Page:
For what was meant be a somewhat stripped-down variant of the Cutlass, the interior offers plenty of visual cues that give it a much more upscale feel. Open the doors to find rich red door panels accented by bright stainless hardware. Step past the Fisher Body door sill covers and clean red carpet, protected by matching floor mats, covers the solid original panels below. Nicely finished bucket seats with headrests feature a stylish pattern while offering plenty of support. Between the seats, the factory center console starts with an elevated armrest/storage area that flows into the lower panel where the gear selector lives among a stainless-trimmed black accent piece. From the driver seat, Oldsmobile instrumentation keeps an eye on fuel, temperature, oil pressure, speed, revs, and time across three gauges. Controls for the lights and heater/defroster remain within easy reach while the AM radio takes the center spot. In front of the passenger, a Cutlass badge remind visitors they’re in the presence of greatness. Behind the seats, the trunk is equally well finished thanks to correct decals, a factory trunk mat, and a full-size spare tire in case of an emergency.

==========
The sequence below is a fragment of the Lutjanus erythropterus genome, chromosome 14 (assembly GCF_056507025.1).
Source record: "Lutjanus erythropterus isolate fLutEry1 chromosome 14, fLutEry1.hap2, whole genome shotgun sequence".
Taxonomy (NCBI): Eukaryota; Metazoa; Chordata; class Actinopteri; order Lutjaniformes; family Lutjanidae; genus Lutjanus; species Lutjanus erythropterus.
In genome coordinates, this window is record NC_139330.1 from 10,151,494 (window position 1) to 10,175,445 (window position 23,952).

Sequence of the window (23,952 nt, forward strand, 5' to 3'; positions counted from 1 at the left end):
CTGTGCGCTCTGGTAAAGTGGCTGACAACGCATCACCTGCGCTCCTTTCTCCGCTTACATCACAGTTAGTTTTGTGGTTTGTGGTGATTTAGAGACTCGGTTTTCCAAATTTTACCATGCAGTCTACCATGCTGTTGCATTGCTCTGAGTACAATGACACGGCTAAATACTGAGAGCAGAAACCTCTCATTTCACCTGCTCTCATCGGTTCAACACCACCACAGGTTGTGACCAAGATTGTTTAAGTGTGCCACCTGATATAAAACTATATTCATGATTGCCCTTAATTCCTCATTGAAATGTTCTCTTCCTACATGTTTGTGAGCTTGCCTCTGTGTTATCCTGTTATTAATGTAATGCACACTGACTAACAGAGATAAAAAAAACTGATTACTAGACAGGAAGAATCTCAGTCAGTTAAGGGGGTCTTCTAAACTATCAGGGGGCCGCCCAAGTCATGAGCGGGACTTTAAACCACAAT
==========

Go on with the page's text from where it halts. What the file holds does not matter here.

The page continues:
The sale of this Cutlass S W-31 includes an original owner’s manual as well as a CD that contains images of the restoration. You also get the aforementioned red line tires should you prefer the vintage look.
With the hot small block and that steep final gear, this Cutlass S is a fun car to cruise on warm summer nights. Factor in the great color combination and head-turning details and you’ve got one seriously appealing A-body on your hands. The time of the Cutlass seems to be upon us so, if you’re thinking about adding one to your collection, don’t put it off. Oldsmobile enthusiasts, much like the cars themselves, are always a step ahead.